Vladislav Vančura

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Vladislav Vančura
Vladislav Vancura.jpg
Young Vladislav Vančura
Born (1891-06-23)23 June 1891
Háj ve Slezsku, Austria-Hungary
Died 1 June 1942(1942-06-01) (age 50)
Prague, Protectorate Bohemia and Moravia
Occupation Writer
Nationality Czech
Notable works Rozmarné léto
Marketa Lazarová
Obrazy z dějin národa českého

Vladislav Vančura (Czech pronunciation: [ˈvlaɟɪslaf ˈvantʃura]) (23 June 1891, Háj near Opava – 1 June 1942, Prague) was an important Bohemian (Czech) writer active in the 20th century, who was killed by the Nazis. He was also active as a film director, playwright and screenwriter.

Early years[edit]

He was born on June 26, 1891 in Háj near Opava in Austrian Silesia (today the Czech Republic), of an old non-Catholic nobility family; his parents were Václav Vojtěch Vančura, born 1856 in Čáslav, Evangelical, Director of sugar refinery in Háj and Marie Svobodová, Catholic, born 1863 in Kluky near Čáslav. In 1896, the family moved to Davle, a beautiful place on the riverside of Vltava, about 12 miles south of Prague, where they lived in a large country-house. Their broadminded father became the director of a complex of nearby stone pits and brickworks. In Davle, young Vladislav was educated by a home teacher (tutor) between 1898-1904. In 1905, he and his older sisters moved to Prague to study there; Vladislav entered the fifth class of Elementary School in Josefská Street.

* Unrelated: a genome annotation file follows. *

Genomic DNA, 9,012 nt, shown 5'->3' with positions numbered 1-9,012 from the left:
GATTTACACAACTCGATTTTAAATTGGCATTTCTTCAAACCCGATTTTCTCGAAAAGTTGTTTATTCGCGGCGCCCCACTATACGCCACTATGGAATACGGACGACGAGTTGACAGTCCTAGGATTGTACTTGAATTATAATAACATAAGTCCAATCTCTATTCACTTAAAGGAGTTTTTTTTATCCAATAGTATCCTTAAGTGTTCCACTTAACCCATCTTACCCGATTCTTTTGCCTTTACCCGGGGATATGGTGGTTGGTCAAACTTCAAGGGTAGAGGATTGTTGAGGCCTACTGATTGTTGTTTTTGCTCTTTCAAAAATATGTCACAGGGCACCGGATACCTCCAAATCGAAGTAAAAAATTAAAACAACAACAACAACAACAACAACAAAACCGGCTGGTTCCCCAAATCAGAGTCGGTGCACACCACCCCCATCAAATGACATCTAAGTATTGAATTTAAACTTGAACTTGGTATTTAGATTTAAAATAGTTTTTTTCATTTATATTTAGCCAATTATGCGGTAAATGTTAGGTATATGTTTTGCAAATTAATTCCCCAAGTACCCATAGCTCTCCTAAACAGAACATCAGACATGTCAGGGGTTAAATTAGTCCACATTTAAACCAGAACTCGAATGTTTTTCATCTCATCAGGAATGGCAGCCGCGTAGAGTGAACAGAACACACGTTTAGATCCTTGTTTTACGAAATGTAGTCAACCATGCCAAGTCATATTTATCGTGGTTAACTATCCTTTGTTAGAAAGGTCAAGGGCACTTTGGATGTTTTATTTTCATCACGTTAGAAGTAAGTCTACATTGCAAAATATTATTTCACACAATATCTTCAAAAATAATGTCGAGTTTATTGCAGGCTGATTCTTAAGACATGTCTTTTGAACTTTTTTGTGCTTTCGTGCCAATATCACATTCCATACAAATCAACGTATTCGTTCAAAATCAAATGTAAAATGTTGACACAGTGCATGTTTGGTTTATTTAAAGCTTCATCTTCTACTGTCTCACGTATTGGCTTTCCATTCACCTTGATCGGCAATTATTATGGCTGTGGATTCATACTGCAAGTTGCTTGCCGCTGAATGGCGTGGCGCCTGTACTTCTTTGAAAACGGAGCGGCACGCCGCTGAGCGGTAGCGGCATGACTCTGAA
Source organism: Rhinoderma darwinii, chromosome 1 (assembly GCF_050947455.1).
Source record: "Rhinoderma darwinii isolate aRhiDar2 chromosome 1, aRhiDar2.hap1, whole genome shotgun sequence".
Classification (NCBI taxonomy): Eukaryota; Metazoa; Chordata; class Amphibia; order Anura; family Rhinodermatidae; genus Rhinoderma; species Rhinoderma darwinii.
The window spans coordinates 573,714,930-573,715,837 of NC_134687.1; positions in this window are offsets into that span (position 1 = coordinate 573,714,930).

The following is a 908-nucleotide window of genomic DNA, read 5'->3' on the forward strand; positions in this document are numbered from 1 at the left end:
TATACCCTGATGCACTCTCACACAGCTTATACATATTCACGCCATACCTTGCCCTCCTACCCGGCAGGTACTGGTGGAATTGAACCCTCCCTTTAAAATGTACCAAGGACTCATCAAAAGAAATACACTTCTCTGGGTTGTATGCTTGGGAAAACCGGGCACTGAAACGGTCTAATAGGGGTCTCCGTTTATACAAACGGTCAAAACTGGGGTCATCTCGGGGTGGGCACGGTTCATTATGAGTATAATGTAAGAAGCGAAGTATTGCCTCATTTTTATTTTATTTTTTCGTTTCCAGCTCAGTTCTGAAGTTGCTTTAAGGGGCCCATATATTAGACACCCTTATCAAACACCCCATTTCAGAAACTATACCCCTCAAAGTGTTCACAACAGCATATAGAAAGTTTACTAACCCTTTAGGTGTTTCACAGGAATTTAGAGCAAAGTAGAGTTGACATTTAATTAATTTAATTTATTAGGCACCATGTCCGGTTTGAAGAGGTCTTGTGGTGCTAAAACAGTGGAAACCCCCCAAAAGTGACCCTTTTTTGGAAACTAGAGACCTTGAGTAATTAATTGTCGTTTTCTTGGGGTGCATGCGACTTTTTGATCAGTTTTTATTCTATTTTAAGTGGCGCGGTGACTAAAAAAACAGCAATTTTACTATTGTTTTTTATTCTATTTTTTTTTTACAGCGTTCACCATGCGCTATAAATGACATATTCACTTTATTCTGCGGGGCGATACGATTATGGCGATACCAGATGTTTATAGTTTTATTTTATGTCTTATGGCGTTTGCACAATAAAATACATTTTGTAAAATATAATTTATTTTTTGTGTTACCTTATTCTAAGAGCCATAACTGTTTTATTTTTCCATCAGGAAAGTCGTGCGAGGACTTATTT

First prose-works and teenage years[edit]

In 1907 Vladislav entered the Royal Gymnasium in Prague Lesser Town, but problems with school routine and pedantry of professors made him leave the next year. Between 1909 and 1910, he attended Royal Gymnasium in a small town of Benešov, about 30 miles south-east of Prague. It was an old school founded in 1704 and formerly led by the Piarist Order, with severe discipline and rigid professors. Vančura hated this school immensely; on May 14, 1909, he published his first short story V aleji (In Alley) in the literary supplement of Horkého týdeník (Horký's weekly magazine).